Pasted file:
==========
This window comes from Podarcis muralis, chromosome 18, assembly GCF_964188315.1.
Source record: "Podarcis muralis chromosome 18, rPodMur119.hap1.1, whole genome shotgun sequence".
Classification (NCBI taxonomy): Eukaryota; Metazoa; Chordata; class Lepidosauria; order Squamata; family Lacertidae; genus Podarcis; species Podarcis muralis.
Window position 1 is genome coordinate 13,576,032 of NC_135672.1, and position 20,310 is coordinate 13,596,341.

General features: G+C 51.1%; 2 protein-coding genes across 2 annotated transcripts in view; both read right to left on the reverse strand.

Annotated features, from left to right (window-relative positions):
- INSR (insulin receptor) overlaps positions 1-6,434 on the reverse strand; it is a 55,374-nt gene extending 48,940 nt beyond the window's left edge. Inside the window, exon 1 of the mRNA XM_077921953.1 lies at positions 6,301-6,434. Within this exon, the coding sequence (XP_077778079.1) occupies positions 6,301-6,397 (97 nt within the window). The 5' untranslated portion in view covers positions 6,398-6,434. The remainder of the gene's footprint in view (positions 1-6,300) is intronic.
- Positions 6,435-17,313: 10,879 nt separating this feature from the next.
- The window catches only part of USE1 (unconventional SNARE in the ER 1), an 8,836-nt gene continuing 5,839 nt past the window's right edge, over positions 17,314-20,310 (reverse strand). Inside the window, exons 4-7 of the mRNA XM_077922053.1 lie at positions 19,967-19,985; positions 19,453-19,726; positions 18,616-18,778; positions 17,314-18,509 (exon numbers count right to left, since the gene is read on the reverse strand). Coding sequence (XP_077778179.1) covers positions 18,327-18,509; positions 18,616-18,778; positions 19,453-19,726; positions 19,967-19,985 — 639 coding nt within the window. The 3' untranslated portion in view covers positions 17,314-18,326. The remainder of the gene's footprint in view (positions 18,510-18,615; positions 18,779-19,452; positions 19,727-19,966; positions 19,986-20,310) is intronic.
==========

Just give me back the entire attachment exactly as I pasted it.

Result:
This window comes from Podarcis muralis, chromosome 18, assembly GCF_964188315.1.
Source record: "Podarcis muralis chromosome 18, rPodMur119.hap1.1, whole genome shotgun sequence".
Classification (NCBI taxonomy): Eukaryota; Metazoa; Chordata; class Lepidosauria; order Squamata; family Lacertidae; genus Podarcis; species Podarcis muralis.
Window position 1 is genome coordinate 13,576,032 of NC_135672.1, and position 20,310 is coordinate 13,596,341.

General features: G+C 51.1%; 2 protein-coding genes across 2 annotated transcripts in view; both read right to left on the reverse strand.

Annotated features, from left to right (window-relative positions):
- INSR (insulin receptor) overlaps positions 1-6,434 on the reverse strand; it is a 55,374-nt gene extending 48,940 nt beyond the window's left edge. Inside the window, exon 1 of the mRNA XM_077921953.1 lies at positions 6,301-6,434. Within this exon, the coding sequence (XP_077778079.1) occupies positions 6,301-6,397 (97 nt within the window). The 5' untranslated portion in view covers positions 6,398-6,434. The remainder of the gene's footprint in view (positions 1-6,300) is intronic.
- Positions 6,435-17,313: 10,879 nt separating this feature from the next.
- The window catches only part of USE1 (unconventional SNARE in the ER 1), an 8,836-nt gene continuing 5,839 nt past the window's right edge, over positions 17,314-20,310 (reverse strand). Inside the window, exons 4-7 of the mRNA XM_077922053.1 lie at positions 19,967-19,985; positions 19,453-19,726; positions 18,616-18,778; positions 17,314-18,509 (exon numbers count right to left, since the gene is read on the reverse strand). Coding sequence (XP_077778179.1) covers positions 18,327-18,509; positions 18,616-18,778; positions 19,453-19,726; positions 19,967-19,985 — 639 coding nt within the window. The 3' untranslated portion in view covers positions 17,314-18,326. The remainder of the gene's footprint in view (positions 18,510-18,615; positions 18,779-19,452; positions 19,727-19,966; positions 19,986-20,310) is intronic.